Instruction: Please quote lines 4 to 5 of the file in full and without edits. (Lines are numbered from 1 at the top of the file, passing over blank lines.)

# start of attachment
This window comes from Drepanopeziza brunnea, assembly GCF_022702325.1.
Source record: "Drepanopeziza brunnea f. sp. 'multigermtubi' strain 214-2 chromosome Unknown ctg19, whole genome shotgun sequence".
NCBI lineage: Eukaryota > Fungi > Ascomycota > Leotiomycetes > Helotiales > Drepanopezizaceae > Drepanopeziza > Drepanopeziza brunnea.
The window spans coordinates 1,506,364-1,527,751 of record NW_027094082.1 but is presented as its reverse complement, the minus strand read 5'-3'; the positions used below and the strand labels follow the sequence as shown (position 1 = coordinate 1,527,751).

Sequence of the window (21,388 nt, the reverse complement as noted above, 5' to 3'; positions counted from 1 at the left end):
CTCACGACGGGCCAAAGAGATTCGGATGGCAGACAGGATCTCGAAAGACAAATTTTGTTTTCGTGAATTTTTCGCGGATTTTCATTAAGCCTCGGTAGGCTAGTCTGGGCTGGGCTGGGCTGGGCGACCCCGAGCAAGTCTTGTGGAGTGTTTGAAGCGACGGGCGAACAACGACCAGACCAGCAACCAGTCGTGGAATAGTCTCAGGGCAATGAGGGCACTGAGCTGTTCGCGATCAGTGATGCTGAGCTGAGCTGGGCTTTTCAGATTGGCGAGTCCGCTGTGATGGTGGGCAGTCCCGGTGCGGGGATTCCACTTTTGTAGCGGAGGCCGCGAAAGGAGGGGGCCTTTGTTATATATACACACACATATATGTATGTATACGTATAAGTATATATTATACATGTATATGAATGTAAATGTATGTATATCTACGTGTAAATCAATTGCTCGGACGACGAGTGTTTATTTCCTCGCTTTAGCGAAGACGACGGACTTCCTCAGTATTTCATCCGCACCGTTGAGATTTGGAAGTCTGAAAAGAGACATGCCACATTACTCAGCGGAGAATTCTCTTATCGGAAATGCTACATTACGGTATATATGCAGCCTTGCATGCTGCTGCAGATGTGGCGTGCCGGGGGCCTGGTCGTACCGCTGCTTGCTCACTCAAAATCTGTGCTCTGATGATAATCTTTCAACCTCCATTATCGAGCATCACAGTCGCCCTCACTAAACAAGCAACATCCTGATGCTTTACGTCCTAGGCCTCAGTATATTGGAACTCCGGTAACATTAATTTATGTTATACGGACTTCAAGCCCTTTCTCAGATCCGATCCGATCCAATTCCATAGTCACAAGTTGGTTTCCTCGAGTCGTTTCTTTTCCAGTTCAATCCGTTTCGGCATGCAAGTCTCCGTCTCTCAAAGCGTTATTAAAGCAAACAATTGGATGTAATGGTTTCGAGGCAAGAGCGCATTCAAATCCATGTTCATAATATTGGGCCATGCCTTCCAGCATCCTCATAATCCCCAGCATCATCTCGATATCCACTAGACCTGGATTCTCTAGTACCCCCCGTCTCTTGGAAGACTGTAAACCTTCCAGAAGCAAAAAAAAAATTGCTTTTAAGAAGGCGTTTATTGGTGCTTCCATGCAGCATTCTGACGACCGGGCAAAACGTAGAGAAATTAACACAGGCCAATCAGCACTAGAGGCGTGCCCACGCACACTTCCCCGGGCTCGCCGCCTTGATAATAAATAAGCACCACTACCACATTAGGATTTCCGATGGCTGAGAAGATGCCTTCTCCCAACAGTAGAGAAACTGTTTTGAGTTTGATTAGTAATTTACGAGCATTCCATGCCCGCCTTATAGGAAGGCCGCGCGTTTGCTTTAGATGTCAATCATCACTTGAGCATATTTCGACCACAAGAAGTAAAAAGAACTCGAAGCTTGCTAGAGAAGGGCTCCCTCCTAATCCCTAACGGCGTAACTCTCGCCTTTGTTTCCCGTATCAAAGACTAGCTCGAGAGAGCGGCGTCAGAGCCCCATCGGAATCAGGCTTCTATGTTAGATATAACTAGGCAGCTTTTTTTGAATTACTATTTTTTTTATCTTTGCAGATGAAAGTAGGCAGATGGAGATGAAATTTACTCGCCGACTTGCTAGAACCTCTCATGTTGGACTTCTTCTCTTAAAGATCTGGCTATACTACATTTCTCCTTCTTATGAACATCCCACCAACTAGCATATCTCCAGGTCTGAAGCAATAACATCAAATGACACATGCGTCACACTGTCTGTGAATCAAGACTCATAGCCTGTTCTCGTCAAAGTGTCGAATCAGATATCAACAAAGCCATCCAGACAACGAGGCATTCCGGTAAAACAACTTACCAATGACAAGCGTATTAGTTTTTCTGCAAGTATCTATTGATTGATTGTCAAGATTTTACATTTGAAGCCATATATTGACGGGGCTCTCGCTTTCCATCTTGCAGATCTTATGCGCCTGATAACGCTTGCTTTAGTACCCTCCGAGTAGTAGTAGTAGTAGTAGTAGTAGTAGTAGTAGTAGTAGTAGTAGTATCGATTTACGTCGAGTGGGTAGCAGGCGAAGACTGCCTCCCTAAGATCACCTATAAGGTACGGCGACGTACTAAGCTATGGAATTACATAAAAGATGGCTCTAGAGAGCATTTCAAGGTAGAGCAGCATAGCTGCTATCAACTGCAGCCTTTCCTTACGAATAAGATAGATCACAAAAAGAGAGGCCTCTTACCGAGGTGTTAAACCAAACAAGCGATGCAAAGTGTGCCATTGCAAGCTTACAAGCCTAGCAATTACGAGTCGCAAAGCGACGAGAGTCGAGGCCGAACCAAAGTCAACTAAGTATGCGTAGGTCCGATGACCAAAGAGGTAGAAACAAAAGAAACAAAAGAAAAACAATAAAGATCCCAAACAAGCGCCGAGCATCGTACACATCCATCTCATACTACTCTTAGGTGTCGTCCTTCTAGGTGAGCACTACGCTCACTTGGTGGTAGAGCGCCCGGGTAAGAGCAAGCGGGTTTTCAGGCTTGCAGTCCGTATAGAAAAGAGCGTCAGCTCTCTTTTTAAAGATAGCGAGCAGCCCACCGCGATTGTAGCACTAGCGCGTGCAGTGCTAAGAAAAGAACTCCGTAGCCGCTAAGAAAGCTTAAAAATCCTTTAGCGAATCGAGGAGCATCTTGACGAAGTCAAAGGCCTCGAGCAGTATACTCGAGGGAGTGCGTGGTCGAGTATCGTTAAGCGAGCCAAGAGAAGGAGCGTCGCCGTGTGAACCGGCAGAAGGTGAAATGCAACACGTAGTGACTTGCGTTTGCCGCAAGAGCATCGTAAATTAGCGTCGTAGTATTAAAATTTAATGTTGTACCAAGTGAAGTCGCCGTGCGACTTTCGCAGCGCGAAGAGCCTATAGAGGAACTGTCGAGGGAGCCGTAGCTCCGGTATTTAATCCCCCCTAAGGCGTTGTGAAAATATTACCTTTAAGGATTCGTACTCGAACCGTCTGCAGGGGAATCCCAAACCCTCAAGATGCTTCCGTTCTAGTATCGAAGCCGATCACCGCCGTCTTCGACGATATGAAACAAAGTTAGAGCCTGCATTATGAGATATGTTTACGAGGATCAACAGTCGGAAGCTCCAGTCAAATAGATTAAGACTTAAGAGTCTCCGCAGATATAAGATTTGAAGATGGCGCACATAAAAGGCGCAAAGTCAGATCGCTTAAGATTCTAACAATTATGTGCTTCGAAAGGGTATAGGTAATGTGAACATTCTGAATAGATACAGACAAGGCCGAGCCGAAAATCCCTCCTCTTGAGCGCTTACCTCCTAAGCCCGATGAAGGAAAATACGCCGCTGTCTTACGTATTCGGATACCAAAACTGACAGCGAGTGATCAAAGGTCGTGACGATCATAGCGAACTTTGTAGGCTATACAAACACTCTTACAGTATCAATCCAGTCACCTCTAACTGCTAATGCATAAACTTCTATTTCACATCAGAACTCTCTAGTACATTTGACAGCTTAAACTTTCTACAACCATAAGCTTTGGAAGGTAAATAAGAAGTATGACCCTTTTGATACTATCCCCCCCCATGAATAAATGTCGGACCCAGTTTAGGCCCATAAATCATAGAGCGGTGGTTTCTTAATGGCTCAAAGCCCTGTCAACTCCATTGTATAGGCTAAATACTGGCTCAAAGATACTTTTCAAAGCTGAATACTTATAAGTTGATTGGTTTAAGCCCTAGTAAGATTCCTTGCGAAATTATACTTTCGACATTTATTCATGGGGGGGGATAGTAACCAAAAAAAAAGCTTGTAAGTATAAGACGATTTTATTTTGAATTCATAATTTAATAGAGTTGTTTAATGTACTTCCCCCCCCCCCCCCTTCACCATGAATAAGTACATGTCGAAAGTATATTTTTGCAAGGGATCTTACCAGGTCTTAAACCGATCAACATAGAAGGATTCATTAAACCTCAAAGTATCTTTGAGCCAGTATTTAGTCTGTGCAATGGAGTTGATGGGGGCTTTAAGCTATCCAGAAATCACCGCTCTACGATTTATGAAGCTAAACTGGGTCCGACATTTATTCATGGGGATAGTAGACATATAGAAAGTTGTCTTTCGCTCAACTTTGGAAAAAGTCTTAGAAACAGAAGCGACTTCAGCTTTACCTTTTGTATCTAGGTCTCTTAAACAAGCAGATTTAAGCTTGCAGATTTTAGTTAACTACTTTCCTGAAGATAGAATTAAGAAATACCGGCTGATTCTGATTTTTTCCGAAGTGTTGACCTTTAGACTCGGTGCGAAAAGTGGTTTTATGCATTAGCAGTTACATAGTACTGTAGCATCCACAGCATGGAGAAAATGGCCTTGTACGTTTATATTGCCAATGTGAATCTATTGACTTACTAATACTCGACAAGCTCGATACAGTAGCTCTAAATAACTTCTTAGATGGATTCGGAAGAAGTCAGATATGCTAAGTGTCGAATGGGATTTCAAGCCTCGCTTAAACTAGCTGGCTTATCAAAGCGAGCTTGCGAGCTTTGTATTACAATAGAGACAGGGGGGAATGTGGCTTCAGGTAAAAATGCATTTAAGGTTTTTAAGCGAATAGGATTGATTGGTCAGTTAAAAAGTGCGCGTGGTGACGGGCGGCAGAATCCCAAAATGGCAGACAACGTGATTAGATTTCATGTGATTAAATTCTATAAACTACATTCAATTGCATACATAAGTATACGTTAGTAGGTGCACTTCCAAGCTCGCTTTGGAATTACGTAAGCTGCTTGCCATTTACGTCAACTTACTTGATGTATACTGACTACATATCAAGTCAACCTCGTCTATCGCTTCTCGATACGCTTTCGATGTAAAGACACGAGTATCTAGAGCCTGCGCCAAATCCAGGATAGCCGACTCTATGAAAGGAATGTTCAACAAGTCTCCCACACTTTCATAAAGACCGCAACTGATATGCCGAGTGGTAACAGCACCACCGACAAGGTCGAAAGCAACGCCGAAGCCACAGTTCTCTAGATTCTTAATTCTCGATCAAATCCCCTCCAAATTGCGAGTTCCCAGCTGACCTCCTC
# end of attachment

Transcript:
The window spans coordinates 1,506,364-1,527,751 of record NW_027094082.1 but is presented as its reverse complement, the minus strand read 5'-3'; the positions used below and the strand labels follow the sequence as shown (position 1 = coordinate 1,527,751).

Sequence of the window (21,388 nt, the reverse complement as noted above, 5' to 3'; positions counted from 1 at the left end):